A STAGGERING number of people continued to leave their pets locked in cars in the lead up to summer.
The RSPCA responded to 95 cases in October alone, a five per cent increase in numbers across Queensland from from previous year.
With temperatures expected to soar, here's a reminder of the facts no one should ever forget.
It can only take six minutes for an animal to die in a locked car.
The car doesn't have to be black with leather seats and cracking the windows won't help.
The RSPCA responded to 28 cases of dogs being left in cars on the Sunshine Coast last summer. There were 364 cases state wide.
Some have led to criminal prosecution.
In November, Maroochydore's Benjamin Gregory Vignes, 25, partner's dog, Theo, was found dead in the back of his car.
He pleaded guilty in January and received a $2000 fine.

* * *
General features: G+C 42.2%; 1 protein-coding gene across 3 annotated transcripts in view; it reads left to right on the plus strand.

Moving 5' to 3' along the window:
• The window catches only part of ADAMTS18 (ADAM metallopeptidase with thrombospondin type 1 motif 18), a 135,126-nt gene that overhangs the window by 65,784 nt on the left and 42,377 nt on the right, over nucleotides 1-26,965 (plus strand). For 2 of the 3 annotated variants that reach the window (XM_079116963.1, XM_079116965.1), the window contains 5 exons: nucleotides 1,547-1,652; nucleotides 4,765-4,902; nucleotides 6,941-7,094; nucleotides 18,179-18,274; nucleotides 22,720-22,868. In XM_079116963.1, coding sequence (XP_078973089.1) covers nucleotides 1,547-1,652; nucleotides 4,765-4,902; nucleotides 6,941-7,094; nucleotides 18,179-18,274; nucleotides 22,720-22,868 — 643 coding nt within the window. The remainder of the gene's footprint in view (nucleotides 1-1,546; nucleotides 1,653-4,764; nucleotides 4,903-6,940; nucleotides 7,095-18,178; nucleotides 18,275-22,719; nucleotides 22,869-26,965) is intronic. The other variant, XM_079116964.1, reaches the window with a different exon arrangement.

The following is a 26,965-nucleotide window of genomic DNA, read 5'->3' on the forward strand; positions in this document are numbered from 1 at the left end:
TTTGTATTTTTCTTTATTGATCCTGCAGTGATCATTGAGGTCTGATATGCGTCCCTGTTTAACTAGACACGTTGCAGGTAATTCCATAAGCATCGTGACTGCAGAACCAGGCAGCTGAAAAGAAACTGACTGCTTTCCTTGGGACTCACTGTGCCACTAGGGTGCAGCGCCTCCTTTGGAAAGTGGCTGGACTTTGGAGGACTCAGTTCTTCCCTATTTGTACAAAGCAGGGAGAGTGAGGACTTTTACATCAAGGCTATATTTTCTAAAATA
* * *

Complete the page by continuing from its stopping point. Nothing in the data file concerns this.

Pet Insurance Australia spokeswoman Nadia Crighton said the figures showed the number of claims for heat stroke were on the increase.
"In 2012 we had a total of 21 claims for heatstroke, in 2016 (to date), we have had a total of 159 claims," Ms Crighton says.
"Understandably this is not all dogs in hot cars, however we can clearly see an increase from year to year."
Ms Crichton said studies concluded even with windows cracked, the internal temperature of a car would rise at the same rate as with the windows closed.
There has been a call in America to make people who break windows to rescue a dog in a car not liable for the costs of the damage.
The RSPCA spokeswoman said the best advice was to call police first before taking any action if the dog appeared in severe heat distress.
"If not, call the animal hotline on 1300 animal and they will help you work through the situation as it is occurring.
Symptoms of heat stroke:
Increased heart rate
Bright red tongue
Red or pale gums
Thick, sticky saliva
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